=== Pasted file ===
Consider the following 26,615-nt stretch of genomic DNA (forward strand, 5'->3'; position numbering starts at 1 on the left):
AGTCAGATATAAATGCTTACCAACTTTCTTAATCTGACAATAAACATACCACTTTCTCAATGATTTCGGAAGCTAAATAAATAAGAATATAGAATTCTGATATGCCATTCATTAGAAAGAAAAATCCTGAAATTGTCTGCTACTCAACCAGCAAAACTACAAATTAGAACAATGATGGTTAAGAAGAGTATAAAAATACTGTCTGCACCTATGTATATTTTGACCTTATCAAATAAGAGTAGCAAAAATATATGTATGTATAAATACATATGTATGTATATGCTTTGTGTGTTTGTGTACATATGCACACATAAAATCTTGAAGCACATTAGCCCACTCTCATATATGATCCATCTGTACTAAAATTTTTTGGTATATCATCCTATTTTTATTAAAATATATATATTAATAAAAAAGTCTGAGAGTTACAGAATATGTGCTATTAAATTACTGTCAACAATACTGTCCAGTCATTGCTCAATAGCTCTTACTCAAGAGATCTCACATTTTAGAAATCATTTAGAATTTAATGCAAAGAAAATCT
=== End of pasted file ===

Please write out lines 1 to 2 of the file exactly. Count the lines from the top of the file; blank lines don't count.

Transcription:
Consider the following 26,615-nt stretch of genomic DNA (forward strand, 5'->3'; position numbering starts at 1 on the left):
AGTCAGATATAAATGCTTACCAACTTTCTTAATCTGACAATAAACATACCACTTTCTCAATGATTTCGGAAGCTAAATAAATAAGAATATAGAATTCTGATATGCCATTCATTAGAAAGAAAAATCCTGAAATTGTCTGCTACTCAACCAGCAAAACTACAAATTAGAACAATGATGGTTAAGAAGAGTATAAAAATACTGTCTGCACCTATGTATATTTTGACCTTATCAAATAAGAGTAGCAAAAATATATGTATGTATAAATACATATGTATGTATATGCTTTGTGTGTTTGTGTACATATGCACACATAAAATCTTGAAGCACATTAGCCCACTCTCATATATGATCCATCTGTACTAAAATTTTTTGGTATATCATCCTATTTTTATTAAAATATATATATTAATAAAAAAGTCTGAGAGTTACAGAATATGTGCTATTAAATTACTGTCAACAATACTGTCCAGTCATTGCTCAATAGCTCTTACTCAAGAGATCTCACATTTTAGAAATCATTTAGAATTTAATGCAAAGAAAATCT